I have become a firm believer that trust is the foundation for a strong team. And that’s why my team is actively working to build trust in ourselves, between each other, and as an organization.
That probably sounds a little cheesy. Trust is often considered a “soft” skill. What good is it in an agency, right? Shouldn’t we focus on building our skills in coding languages or design? Why waste time on trust?
Because only the presence of trust can help us work in lock-step together as a team. And people who work together as a team – collaborating on projects — can achieve far greater results together than if each of us work alone. As an independent freelancer I could only do so much working alone. But with a team, we can build much more advanced websites and projects because we are able to draw on the talents of multiple people.
The work of the team is enhanced when members trust each other. In fact, according to author and management consultant Patrick Lencioni, the absence of trust is one of the five dysfunctions of the team. It’s characterized by team members feeling a need to be invulnerable with each other. The author’s argument is that trust can only come through team members opening themselves up to vulnerability.
Ding, ding ding!
Reading this really struck a chord with me. When I examined my own behavior — not just with my team by also in other situations — I have a very difficult time being vulnerable in many situations. I have trouble talking about myself. I have an intense desire to appear strong, rather than weak. While I wouldn’t say that I try to be invulnerable all of the time, those tendencies I do have could definitely be seen as a detriment to the team. And I decided if I was going to do anything to work on my team, then I should start by building trust.
I talked about the beginning of this process on an episode of the FRP. My team, being a wonderful group of people, were willing to go along with whatever I wanted to do, but I think they may have wondered if I had gone crazy.
First, I explained to them the 5 Dysfunctions of the Team and why I thought it was so important. Then, we went through three different exercises.
- Working Team Agreement
This is something many teams do, especially in agile workplaces. I encouraged everyone to write several things that were important to them on separate post it notes and put it on the wall. Some examples of this are, “Don’t interrupt,” “Hear people out,” “Show kindness.” We spent some time organizing, putting similar ideas together and voting on each. We came up with an agreement of how we would work together.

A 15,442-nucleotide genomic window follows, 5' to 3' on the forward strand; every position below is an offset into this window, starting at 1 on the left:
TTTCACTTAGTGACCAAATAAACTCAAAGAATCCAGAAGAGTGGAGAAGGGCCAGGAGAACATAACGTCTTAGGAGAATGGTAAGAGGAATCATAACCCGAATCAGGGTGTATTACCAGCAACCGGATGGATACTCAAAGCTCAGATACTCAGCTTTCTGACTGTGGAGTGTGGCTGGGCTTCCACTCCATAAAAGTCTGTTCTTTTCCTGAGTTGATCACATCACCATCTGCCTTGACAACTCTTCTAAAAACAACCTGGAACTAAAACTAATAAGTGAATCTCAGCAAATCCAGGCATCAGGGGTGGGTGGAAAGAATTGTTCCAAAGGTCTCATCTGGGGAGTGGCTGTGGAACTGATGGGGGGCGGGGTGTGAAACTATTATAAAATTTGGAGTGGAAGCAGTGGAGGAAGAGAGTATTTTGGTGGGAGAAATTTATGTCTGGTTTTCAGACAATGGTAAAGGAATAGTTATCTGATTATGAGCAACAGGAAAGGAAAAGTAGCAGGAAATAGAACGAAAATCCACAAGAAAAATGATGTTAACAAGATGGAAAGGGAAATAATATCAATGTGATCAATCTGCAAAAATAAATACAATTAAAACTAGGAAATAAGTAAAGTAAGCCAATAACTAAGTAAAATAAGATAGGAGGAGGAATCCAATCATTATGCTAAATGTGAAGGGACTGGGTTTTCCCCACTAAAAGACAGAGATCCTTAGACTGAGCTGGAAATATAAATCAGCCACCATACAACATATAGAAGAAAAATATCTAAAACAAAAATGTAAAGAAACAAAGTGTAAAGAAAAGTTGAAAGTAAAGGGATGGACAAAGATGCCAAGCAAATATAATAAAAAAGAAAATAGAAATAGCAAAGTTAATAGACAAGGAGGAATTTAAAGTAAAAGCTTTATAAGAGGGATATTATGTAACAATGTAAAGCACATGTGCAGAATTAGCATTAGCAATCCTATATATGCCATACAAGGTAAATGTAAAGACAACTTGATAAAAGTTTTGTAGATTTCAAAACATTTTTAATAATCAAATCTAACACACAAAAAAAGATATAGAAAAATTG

- Personal Histories
The second exercise seemed pretty innocuous. I put up a list of questions and everyone was invited to share as much or as little as they wanted. The questions were: How many siblings do you have? Where is your hometown? Unique childhood challenges? First job? Worst job? Favorite hobbies?
I was surprised by how much people on the team shared. I felt like I shared the least.
- Team Effectiveness Exercise
A week later we went through what was possibly the toughest trust exercise. We went around the room and each named a strength and weakness that each person brings to the team. We had to break out the tissue box, but by the end, I think we understood ourselves better, in addition to our teammates.
I have to say that the effects of these exercises were more impactful than I anticipated. And while I am under no delusions that just three exercises will develop the level of trust we need as a team, I already feel more trust for the people I work with than I did before.
Trust has also dominated my reading over the past few weeks. I’ve read another a Patrick Lencioni book, Getting Naked, which is about being vulnerable with clients. I’ve also read The Speed of Trust by Stephen M.R. Covey. I feel like the more I read about trust, the more success I will have in instilling it with myself, my team, and even with clients.
When we can trust, we feel safe. I want my team to feel safe. I want my clients to feel safe when they work with us. And while building trust takes time, it is worth the journey.